Women and people of colour are dramatically underrepresented in STEM fields. The fix may begin in kindergarten.
In a recent lesson with a Grade 11 chemistry class, practicum student Ayame Byrne discussed the Bohr diagram: a description of the structure of atoms, proposed by physicist Niels Bohr in 1913.
Bohr, like many of the acclaimed scientists who Byrne learned about when she was in secondary school, was a white man. As a university student studying biology and ecology, most of her professors were white men. Now, as a Bachelor of Education (Secondary) STEM student at TRU, Byrne considers how she can make her lesson plan relevant to the students in her class.
“Many of the major scientific discoveries that I was taught are mostly attributed to white men,” Byrne says. “I make an effort to bring more women in the classroom who have made scientific discoveries. In class we’ve also talked about how important it is to do different activities, games and labs to explore their learning, rather than traditional lessons of lectures and tests.”
Inequity by the numbers
Ten years ago, the United Nations declared February 10 the International Day of Women and Girls in Science to raise awareness of the lack of diversity in STEM fields (Science, Technology, Engineering and Math). Its most recent report found that in Canada, women account for 19 per cent of engineering grads. At Apple and Google, fewer than one-quarter of technical roles are held by women. And in higher education and research, women researchers tend to have shorter careers, and only 12 per cent of members of national science academies are women.
Much of the conversation around inequity in STEM focuses on numbers. While the numbers show a troubling pattern, Dr. Mahtab Nazemi, who teaches future STEM secondary teachers in TRU’s Bachelor of Education program, proposes that people’s experience in the classroom — starting as early as kindergarten — is key to addressing the lack of diversity.
“On the one hand we all recognize that representation matters, but it isn’t the whole story,” Nazemi says. “You can’t look at a classroom of girls or black and brown kids and decide that it must be an equitable space simply because they are surviving there. A lot of women have done well in mathematics, but you don’t know how they have been supported: are they having to perform whiteness or being a tomboy to succeed, or are they able to be themselves? You can’t depend on people’s resilience.”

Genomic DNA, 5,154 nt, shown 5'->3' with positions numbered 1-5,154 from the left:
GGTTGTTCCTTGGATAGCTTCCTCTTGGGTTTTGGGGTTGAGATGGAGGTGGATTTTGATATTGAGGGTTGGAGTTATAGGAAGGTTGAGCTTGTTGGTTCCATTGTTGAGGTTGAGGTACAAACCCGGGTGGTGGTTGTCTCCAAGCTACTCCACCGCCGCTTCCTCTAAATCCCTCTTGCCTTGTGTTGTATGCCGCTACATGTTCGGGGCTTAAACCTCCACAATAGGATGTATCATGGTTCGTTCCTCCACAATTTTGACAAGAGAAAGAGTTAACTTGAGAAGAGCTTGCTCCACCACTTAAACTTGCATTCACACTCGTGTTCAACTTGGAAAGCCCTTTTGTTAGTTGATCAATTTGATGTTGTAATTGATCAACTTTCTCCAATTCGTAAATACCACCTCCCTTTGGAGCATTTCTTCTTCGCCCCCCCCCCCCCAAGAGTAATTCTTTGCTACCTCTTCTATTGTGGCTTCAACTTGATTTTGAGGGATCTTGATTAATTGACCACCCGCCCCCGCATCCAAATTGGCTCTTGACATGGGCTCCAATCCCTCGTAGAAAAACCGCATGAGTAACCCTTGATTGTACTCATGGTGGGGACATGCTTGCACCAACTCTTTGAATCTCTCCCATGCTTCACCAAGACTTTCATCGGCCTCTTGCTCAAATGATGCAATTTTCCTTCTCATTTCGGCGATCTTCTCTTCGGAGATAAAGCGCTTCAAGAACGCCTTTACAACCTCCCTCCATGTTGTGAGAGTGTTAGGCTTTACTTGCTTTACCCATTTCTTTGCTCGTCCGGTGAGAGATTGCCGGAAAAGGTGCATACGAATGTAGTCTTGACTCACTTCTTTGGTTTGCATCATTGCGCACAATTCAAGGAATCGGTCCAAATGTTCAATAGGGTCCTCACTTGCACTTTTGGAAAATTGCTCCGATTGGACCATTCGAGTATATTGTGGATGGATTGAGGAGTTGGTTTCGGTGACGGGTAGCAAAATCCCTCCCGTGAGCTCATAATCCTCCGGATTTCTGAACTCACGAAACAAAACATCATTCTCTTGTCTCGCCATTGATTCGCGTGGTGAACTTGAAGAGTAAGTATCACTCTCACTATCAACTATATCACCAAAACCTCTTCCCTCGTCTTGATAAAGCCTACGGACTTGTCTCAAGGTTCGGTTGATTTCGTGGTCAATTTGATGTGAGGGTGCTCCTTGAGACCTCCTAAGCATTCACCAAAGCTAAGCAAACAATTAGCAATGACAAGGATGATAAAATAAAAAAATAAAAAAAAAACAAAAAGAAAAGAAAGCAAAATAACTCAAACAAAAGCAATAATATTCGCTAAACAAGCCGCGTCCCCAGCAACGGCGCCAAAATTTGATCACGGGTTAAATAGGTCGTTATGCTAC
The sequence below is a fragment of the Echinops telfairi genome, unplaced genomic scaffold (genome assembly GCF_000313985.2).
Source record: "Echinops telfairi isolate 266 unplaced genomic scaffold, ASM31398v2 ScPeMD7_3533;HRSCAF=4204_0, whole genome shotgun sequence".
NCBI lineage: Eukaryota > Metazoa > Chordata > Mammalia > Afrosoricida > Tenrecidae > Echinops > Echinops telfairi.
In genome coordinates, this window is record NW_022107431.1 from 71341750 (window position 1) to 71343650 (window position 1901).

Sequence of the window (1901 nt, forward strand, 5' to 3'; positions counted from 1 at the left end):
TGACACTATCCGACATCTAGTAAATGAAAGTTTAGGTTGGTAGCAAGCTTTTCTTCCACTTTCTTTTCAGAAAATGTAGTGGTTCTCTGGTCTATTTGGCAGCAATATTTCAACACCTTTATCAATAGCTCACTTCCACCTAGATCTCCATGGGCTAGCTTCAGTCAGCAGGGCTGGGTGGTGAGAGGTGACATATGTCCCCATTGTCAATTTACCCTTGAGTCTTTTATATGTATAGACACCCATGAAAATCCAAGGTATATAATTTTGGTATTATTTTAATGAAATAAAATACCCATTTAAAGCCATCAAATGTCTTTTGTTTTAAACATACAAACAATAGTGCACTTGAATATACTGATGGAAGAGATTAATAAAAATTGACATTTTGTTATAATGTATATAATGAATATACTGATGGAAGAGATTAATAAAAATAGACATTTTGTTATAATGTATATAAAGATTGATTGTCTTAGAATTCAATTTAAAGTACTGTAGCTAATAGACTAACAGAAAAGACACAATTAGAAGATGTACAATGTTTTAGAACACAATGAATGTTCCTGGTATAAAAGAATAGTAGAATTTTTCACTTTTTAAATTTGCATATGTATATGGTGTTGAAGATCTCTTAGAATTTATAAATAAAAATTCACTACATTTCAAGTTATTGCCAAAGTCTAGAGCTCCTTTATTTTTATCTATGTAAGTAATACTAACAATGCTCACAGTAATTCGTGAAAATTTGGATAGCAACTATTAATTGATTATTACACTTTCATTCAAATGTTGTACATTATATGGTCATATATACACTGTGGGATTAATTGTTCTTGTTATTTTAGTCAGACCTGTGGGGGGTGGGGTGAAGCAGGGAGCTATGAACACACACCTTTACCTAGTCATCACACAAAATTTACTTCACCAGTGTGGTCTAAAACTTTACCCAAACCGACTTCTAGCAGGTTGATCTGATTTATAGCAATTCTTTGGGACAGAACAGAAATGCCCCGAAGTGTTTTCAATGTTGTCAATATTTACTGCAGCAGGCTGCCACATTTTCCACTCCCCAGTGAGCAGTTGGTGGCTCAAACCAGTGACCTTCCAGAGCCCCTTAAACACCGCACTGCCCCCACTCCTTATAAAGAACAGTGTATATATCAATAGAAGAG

In a recent study, Racialized Narratives of Female Students of Color: Learning Mathematics in a Neoliberal Context, Nazemi looked at the experiences of six girl students of colour in an Advanced Placement Statistics class in a Seattle area high school.
In many ways, the classroom looked like an equity success. Nazemi describes the teacher as race aware, and she had tailored her lesson plans to allow time for the students to explore their own projects where they used statistics to explore issues relevant to their daily lives: how the availability of grocery stores versus convenience stores correlate to levels of diabetes and dental issues; how criminal charges for marijuana possession vary by race and class.
Consider cultural context
“Students often say, ‘Why do I have to learn math?’ So if you can build curriculum around students’ lives, it makes a world of difference. Just as language learning doesn’t happen without context, math learning needs content and context,” Nazemi says.
Still, Nazemi says her study confirms that math is a great place to look at equity; while we tend to assume that mathematics and numbers are the same in every language, in the mathematics classroom, race and other social locations affect how teachers and students relate to each other, how teachers teach and how students learn.
She emphasizes the importance of self-reflection for teachers, and shares a story with each class of new TRU students about her friend, who grew up in a small city in northern BC. She recalls shared meals at kindergarten where the teacher would ask each student to take turns telling the group what they had for breakfast.
“My friend would say ‘rice.’ And the teacher would correct her: ‘No, what do you have for breakfast?’ So she learned to say ‘eggs’ or ‘oatmeal.’ As a five-year-old, she learned that her truth was not correct,” Nazemi says. “We learn to leave parts of ourselves at home, and that goes for all kinds of things: gender, race, culture, food.”
Byrne graduates this June, and hopes to teach in her own STEM class. She attributes part of her decision to become a science teacher to her own experience. She completed her Bachelor of Science degree in the state of Maryland, and at one institution, she had women professors in classes she hadn’t before: organic chemistry, calculus 2 and Principles of Ecology and Evolution.
“Having that representation was important to me, and it influenced my own direction and career choice,” she says. “And being in the STEM program and seeing the instructors who are teaching future teachers has been a really uplifting experience. We have a lot of conversations about inclusivity and everything we’ve learned is geared toward student-centred learning. I think we are moving in a positive direction with more women entering the field and empowering other young women to feel confident in STEM.”